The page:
Overcome Bad Listening Habits

by Stephen Boyd | April 30, 2005

Nothing is more insulting to a person talking than for you not to listen—or even to appear not to be listening. You can immediately improve your relationships by identifying and changing bad listening habits.

Do not interrupt the person speaking to you (unless, of course, a life is in danger.) This is rude and makes the other person feel what she or he is saying is not as important to you as what you have to say.

Do not be doing other things when the person is speaking to you. Multi-tasking is good when appropriate, but listening while doing other things will not promote a good relationship. Put the paper down, turn off the television, turn off the cell phone, accept no interruptions from colleagues, avoid looking at the computer screen, and look directly at the person speaking.

Do not be distracted by how the person speaks or how the person looks. An unusual pin on a lapel, a plunging neckline, or a different shirt color pattern can cause your mind to wander. Sometimes a speaker's accent may make you think more about the geographical origin of the person talking and less about what is being said.

Do not top the other person’s story. When someone tells you about a vacation, don’t be tempted then to tell about your own vacation which was at a more exotic location, or at a better beach, or even one with worse problems. Give an approving nod or comment and ask a relevant question about the vacation instead.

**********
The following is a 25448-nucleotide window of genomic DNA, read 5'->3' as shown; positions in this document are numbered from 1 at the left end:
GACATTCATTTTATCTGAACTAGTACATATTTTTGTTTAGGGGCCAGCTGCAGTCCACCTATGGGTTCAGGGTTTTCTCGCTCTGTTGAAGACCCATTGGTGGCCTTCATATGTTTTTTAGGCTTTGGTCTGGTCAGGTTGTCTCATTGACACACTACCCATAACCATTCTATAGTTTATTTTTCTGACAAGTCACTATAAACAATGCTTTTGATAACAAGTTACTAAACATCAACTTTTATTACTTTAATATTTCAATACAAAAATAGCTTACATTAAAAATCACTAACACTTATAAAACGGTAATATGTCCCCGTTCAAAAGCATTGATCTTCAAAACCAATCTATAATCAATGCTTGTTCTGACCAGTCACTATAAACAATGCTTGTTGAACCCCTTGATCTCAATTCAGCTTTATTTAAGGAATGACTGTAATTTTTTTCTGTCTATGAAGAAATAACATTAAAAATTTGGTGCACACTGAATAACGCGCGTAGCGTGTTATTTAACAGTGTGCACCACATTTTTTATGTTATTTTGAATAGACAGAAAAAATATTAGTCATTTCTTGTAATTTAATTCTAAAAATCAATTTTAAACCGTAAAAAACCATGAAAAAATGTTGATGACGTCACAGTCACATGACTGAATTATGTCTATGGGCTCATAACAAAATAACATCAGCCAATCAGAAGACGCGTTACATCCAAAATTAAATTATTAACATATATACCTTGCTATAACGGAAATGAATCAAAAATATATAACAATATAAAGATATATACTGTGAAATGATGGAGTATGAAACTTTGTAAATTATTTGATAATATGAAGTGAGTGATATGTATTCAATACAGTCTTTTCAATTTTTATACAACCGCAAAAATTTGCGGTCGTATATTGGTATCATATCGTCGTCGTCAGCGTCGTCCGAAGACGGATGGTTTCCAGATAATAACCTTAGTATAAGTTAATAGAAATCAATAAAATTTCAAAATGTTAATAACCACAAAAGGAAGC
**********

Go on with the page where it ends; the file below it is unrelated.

Do not let your emotions take over. If you disagree with what the person is saying or feel strongly about the subject matter, don’t respond with an emotional response and give feedback that will antagonize. Remember—when emotions are high, communication is low. Listening is difficult when emotions take over. Ask for more information or give a nonjudgmental comment such as, "I appreciate your sharing that idea with me," or "That is another way to look at this issue."

Do not have a superiority complex. If the person is speaking on a topic you know a lot about, resist the urge to "zone out" because you think you already know all that is necessary on the subject. Even though it would save time, do not interrupt to say, "Yes, I know about that." Listening is hard work and a most important skill to develop. Identifying bad listening habits to avoid is a step toward improving your relationships with others.

About the Author

Stephen D. Boyd, Ph.D., CSP, is Professor Emeritus of Speech Communication, College of Informatics, Northern Kentucky University, near Cincinnati. He presents keynotes and seminars to corporations and associations whose people want to speak and listen effectively. See additional articles and resources at http://www.sboyd.com. To book Steve, call 800-727-6520 or email him through his website.

Related Links:


View More Products